Sarah: okay. well if you’d have said to me 20 years ago, Sarah Dusek in 2022, you will be a venture capitalist. I would have laughed my head off. so my journey into finance is probably quite an unusual one actually in that I started my journey as an NGO worker. So prior to even getting into business, I worked for non-profit organizations. first in Africa and then in the far east. so my transition into business was coming at business with the idea that money capital is the dark side. It’s the evil side of the world and we stay away from such things, but quickly realize money is really what makes the world go round and entrepreneurs are the pioneers and the builders of the future. and I definitely considered myself a pioneer even in my early 20s. So after about eight years of working for non-profit organizations, I really had this sort of hunger within me to build something that would solve problems. and I realized having a for-profit business was maybe a better vehicle for driving change, solving big problems, making big things happen. so that led me into entrepreneurship and entrepreneurship in turn led me into being the investor I am today. so one thing that maybe was, my one thing that you didn’t know about me. [Laughter] Jeffery: well, I did read up that you were in the not-for-profit and what I love about that is that you’ve really hit lots of different avenues in the world from going to a space where the world revolves around helping people and the money somehow magically appears when you need it and when you need it even more. you have to fight even harder to find it and then you get out into the real world and say that wow, the whole world runs off this capital. How do I jump into this and make things work a lot smoother? one of the things that I love. I love it. Well, it was interesting that when you said that, if we asked you this 20 years ago if you’d be a venture capitalist. one thing that I can relate to is I was in the same boat. I never really focused on people that had money. I just figured I would be a solutionist in everything and then when I was putting together my first company, I actually wrote down on this spreadsheet or the bubble thing and you wrote it down and put it in a drawer six years ago. I found it and this was before I started the company and on it I had a venture capital that I wanted to do this arm and I was like oh my jumping. I had no idea. somehow I must have come across this 20 years ago and I don’t know how I did because I didn’t even know how I knew about venture capital. so I guess somehow it magically appeared. maybe through osmosis while I was sleeping or something. but fascinating how you transition into these spaces and what you bring to the table and I think I want to kind of jump back into the not-for-profit side and maybe when you were going through this not-for-profit side and working with the NGOs and it’s obviously quite popular especially in the African continent. What were some of the takeaways that you kind of built up from that because you were coming in from a law perspective? so I’m sure you’re very detail-oriented and everything is probably very logistically broken down. and then you’re going into this space where a lot of unknowns can happen, all the time were you able to utilize a lot of what you had built on what you went to school with and all those things as you kind of propelled your way through this NGO space or was it just so randomly new and a total different experience?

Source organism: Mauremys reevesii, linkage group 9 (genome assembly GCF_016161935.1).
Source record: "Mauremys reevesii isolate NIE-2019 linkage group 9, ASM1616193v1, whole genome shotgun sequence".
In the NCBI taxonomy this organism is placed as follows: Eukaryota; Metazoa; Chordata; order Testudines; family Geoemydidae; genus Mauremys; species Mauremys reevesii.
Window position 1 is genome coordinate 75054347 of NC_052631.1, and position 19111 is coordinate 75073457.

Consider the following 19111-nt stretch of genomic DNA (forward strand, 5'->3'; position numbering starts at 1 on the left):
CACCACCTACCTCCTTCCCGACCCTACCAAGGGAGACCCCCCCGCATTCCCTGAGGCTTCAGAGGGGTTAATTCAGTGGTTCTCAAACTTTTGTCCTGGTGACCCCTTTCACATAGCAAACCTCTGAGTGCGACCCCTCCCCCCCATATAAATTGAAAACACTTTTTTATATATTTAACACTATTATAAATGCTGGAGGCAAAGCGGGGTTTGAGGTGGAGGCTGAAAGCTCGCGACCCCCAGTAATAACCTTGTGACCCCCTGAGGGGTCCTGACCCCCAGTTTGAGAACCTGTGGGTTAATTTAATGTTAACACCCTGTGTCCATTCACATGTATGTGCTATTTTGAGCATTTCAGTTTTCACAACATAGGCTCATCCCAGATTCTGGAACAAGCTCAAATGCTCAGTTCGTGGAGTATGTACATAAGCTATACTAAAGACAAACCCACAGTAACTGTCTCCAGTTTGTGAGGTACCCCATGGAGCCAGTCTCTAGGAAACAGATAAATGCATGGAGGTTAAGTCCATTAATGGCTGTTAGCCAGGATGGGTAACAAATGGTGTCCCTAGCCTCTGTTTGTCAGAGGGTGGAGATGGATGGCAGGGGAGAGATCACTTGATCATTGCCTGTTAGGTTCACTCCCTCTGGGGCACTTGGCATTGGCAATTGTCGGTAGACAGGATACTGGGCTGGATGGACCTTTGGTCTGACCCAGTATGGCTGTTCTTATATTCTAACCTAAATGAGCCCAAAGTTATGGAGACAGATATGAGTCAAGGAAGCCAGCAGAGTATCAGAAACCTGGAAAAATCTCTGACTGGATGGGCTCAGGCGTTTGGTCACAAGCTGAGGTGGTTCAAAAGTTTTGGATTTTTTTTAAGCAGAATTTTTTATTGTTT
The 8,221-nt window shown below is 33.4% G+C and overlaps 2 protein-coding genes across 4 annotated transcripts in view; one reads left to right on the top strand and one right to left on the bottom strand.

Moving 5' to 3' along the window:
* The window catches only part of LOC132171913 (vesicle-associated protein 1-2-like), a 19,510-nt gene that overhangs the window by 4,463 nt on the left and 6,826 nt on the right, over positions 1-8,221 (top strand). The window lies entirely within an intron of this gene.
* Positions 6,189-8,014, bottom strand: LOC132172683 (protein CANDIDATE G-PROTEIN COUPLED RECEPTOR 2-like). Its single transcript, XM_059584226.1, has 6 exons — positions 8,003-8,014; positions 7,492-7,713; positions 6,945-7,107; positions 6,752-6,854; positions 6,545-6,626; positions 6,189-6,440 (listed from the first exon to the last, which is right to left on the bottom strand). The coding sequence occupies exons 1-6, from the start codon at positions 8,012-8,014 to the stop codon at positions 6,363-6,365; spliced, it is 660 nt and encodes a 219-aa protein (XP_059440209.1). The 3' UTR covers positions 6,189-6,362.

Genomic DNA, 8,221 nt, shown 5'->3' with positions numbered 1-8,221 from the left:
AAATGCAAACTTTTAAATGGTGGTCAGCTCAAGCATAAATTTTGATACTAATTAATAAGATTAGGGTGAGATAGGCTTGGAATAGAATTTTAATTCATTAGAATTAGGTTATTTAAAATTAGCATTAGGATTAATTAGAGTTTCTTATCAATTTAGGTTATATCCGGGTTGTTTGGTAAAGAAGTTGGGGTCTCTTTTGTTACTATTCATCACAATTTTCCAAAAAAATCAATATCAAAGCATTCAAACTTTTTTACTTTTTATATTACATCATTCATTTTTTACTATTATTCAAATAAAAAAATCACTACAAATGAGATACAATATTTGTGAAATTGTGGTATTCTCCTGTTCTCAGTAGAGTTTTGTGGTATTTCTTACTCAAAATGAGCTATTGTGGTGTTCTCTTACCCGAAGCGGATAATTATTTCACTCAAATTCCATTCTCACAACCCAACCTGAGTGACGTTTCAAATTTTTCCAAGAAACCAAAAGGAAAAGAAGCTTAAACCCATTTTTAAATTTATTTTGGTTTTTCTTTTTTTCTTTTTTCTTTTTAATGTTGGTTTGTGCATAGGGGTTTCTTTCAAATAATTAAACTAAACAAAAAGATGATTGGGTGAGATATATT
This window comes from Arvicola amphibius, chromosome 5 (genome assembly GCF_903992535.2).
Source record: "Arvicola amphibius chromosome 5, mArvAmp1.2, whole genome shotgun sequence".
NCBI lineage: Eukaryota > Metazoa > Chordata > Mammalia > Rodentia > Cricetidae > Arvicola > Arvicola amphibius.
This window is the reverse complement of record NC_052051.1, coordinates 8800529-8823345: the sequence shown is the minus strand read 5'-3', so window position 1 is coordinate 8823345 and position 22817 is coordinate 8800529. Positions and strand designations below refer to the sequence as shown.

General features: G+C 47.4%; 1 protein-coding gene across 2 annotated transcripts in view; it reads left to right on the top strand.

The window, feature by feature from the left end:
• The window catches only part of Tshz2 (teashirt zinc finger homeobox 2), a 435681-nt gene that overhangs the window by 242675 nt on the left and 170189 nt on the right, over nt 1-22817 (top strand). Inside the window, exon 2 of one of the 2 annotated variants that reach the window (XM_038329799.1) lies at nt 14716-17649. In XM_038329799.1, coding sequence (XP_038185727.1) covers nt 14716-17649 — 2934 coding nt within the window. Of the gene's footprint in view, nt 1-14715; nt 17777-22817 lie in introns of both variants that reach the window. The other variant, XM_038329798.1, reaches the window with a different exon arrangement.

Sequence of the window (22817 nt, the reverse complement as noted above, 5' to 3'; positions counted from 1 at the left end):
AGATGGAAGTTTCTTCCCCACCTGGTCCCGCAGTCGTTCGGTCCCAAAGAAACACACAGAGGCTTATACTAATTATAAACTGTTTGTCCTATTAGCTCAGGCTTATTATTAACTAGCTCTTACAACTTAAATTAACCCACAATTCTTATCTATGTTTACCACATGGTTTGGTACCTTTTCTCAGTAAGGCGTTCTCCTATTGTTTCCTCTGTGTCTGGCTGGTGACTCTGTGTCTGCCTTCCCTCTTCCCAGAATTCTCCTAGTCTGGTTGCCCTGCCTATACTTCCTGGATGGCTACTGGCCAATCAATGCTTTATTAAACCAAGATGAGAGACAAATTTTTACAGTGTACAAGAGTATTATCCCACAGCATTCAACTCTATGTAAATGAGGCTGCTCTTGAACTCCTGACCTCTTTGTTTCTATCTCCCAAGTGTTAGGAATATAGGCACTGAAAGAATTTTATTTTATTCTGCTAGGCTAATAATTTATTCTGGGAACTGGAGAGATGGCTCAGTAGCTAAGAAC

Sarah: yeah. actually you’re right. I trained as a lawyer and I actually use my law training more in my day-to-day life now than I certainly did when I first started out working for NGOs. so at the time, I remember thinking this was a whole waste of time. but it certainly wasn’t always the time. and it’s been very valuable to me recently. But I think, yeah, the NGO world. I was disillusioned by the NGO world after sort of six or seven years of working in that space because what I realized was most people who work in that space really are trying to save the world. I mean we are in that space because we’re trying to be a solution to some of the world’s biggest problems or small problems or large problems. I mean it’s about trying to do good and trying to drive change. and one of the most frustrating things was feeling like gosh, we’re just bandaging and obviously the world is a needy place. so we have to bandage needy people in needy situations. But can we solve any